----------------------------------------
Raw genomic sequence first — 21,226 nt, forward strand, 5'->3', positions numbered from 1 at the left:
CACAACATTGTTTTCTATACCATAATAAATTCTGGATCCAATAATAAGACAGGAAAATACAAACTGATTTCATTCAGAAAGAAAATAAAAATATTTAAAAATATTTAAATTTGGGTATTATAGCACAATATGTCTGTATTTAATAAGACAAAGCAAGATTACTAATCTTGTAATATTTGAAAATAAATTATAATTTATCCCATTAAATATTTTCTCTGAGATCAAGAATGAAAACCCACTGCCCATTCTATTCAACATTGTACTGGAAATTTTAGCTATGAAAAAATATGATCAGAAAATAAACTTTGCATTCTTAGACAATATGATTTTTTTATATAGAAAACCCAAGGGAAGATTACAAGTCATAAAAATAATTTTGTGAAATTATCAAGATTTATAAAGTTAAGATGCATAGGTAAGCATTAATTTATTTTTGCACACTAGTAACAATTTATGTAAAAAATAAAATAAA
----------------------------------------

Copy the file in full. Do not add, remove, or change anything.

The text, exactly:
Raw genomic sequence first — 21,226 nt, forward strand, 5'->3', positions numbered from 1 at the left:
CACAACATTGTTTTCTATACCATAATAAATTCTGGATCCAATAATAAGACAGGAAAATACAAACTGATTTCATTCAGAAAGAAAATAAAAATATTTAAAAATATTTAAATTTGGGTATTATAGCACAATATGTCTGTATTTAATAAGACAAAGCAAGATTACTAATCTTGTAATATTTGAAAATAAATTATAATTTATCCCATTAAATATTTTCTCTGAGATCAAGAATGAAAACCCACTGCCCATTCTATTCAACATTGTACTGGAAATTTTAGCTATGAAAAAATATGATCAGAAAATAAACTTTGCATTCTTAGACAATATGATTTTTTTATATAGAAAACCCAAGGGAAGATTACAAGTCATAAAAATAATTTTGTGAAATTATCAAGATTTATAAAGTTAAGATGCATAGGTAAGCATTAATTTATTTTTGCACACTAGTAACAATTTATGTAAAAAATAAAATAAA